Back in 1992, President George H.W. Bush signed the JFK Records Act of 1992. It mandated the release of all federal government files concerning the assassination of President John F. Kennedy within 25 years.
The clock will stop ticking in less than a month, on Oct. 26.
But under the law, President Donald Trump may withhold some or all of the 3,100 files that remain confidential if he believes making them public could harm national security. A spokesman for the National Security Council told Fox News this week that the administration is “working closely with the National Archives and other departments and agencies … on processes that are consistent with” the law.
If that means the Trump White House intends to release the papers — or at least the vast majority of them — good. The idea that details surrounding the killing of an American president more than half a century ago could somehow endanger the nation today is far-fetched, to say the least.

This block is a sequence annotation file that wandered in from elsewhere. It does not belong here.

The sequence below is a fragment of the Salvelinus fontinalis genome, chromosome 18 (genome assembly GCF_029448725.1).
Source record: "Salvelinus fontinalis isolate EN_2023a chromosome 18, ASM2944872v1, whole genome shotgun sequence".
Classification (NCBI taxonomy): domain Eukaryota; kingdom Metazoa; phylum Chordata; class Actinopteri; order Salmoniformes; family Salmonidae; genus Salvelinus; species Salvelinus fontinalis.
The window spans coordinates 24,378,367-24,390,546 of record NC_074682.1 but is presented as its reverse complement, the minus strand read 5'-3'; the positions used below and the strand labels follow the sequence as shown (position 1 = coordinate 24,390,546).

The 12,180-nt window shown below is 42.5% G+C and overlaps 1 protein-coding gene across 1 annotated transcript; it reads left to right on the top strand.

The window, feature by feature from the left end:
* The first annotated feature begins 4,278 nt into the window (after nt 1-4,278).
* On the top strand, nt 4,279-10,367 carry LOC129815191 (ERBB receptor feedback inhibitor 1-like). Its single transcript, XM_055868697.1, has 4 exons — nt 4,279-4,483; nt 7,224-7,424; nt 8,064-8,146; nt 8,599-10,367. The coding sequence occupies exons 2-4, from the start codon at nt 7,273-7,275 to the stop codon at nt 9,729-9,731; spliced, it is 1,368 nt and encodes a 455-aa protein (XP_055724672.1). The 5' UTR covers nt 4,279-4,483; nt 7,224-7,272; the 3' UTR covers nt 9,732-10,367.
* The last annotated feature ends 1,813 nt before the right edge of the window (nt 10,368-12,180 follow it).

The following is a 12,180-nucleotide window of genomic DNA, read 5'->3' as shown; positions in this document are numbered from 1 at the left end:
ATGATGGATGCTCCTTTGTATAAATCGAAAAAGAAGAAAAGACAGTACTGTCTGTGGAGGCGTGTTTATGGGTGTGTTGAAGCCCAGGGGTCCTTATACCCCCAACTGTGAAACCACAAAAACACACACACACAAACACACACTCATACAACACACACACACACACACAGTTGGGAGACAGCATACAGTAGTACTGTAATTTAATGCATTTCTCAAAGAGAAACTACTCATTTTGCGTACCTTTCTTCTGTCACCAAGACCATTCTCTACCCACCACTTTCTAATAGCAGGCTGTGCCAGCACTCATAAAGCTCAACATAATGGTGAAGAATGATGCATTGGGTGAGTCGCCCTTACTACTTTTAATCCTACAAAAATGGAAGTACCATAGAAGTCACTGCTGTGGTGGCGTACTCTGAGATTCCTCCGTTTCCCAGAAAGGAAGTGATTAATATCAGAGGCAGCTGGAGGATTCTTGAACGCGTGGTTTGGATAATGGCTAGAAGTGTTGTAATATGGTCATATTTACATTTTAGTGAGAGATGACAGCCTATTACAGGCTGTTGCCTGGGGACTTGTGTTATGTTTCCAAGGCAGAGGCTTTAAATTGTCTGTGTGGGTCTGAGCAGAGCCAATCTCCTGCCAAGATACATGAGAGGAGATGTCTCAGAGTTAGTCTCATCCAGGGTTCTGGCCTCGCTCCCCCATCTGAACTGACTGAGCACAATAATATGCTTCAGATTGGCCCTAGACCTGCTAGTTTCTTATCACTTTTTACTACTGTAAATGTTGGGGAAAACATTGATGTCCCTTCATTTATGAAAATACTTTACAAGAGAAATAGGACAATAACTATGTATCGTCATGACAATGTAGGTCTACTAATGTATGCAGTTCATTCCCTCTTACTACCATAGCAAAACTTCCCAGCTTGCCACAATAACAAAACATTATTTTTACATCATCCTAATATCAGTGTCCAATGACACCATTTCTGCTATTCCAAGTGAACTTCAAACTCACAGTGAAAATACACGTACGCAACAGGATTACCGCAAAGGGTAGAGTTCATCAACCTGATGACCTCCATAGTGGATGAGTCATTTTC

“There’s no reason this information — from a security standpoint — should not be made public,” Rep. Walter Jones, a North Carolina Republican, told Fox. Rep. Jones, along with Sen. Charles Grassley, R-Iowa, is leading the congressional effort to declassify the documents.
“The papers should be released,” said Larry Sabato, who wrote a book about the JFK assassination and runs the University of Virginia’s Center for Politics. “We, the people, paid for all this.”
Indeed. Any effort to keep this information from the public would be counterproductive and only further flame the conspiracy theories that have raged for decades. Mr. Trump’s decision should be an easy one, even if the papers contain some potentially embarrassing details: Follow the law and declassify the files.